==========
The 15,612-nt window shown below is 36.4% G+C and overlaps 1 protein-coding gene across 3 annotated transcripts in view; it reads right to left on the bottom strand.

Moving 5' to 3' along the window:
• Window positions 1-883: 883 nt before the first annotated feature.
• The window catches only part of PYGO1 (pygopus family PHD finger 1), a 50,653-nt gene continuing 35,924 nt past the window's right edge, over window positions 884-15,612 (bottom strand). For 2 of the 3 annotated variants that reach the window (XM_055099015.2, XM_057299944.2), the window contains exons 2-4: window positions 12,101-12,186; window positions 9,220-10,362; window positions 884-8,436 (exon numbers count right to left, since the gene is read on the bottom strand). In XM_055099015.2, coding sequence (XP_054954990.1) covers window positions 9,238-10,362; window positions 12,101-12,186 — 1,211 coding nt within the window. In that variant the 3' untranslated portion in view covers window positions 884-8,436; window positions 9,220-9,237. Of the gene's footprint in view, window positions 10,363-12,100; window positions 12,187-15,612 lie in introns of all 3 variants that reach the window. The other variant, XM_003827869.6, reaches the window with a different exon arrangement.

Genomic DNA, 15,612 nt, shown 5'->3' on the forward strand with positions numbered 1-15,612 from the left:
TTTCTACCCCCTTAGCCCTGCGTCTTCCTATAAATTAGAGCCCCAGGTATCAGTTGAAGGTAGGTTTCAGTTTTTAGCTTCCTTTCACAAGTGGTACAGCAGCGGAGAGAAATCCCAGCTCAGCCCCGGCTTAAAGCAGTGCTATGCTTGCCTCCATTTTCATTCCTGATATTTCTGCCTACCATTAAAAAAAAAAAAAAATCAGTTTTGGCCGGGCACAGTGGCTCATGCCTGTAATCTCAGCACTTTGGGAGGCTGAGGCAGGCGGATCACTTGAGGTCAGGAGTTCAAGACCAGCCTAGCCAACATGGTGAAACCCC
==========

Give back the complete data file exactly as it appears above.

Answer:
The 15,612-nt window shown below is 36.4% G+C and overlaps 1 protein-coding gene across 3 annotated transcripts in view; it reads right to left on the bottom strand.

Moving 5' to 3' along the window:
• Window positions 1-883: 883 nt before the first annotated feature.
• The window catches only part of PYGO1 (pygopus family PHD finger 1), a 50,653-nt gene continuing 35,924 nt past the window's right edge, over window positions 884-15,612 (bottom strand). For 2 of the 3 annotated variants that reach the window (XM_055099015.2, XM_057299944.2), the window contains exons 2-4: window positions 12,101-12,186; window positions 9,220-10,362; window positions 884-8,436 (exon numbers count right to left, since the gene is read on the bottom strand). In XM_055099015.2, coding sequence (XP_054954990.1) covers window positions 9,238-10,362; window positions 12,101-12,186 — 1,211 coding nt within the window. In that variant the 3' untranslated portion in view covers window positions 884-8,436; window positions 9,220-9,237. Of the gene's footprint in view, window positions 10,363-12,100; window positions 12,187-15,612 lie in introns of all 3 variants that reach the window. The other variant, XM_003827869.6, reaches the window with a different exon arrangement.

Genomic DNA, 15,612 nt, shown 5'->3' on the forward strand with positions numbered 1-15,612 from the left:
TTTCTACCCCCTTAGCCCTGCGTCTTCCTATAAATTAGAGCCCCAGGTATCAGTTGAAGGTAGGTTTCAGTTTTTAGCTTCCTTTCACAAGTGGTACAGCAGCGGAGAGAAATCCCAGCTCAGCCCCGGCTTAAAGCAGTGCTATGCTTGCCTCCATTTTCATTCCTGATATTTCTGCCTACCATTAAAAAAAAAAAAAAATCAGTTTTGGCCGGGCACAGTGGCTCATGCCTGTAATCTCAGCACTTTGGGAGGCTGAGGCAGGCGGATCACTTGAGGTCAGGAGTTCAAGACCAGCCTAGCCAACATGGTGAAACCCC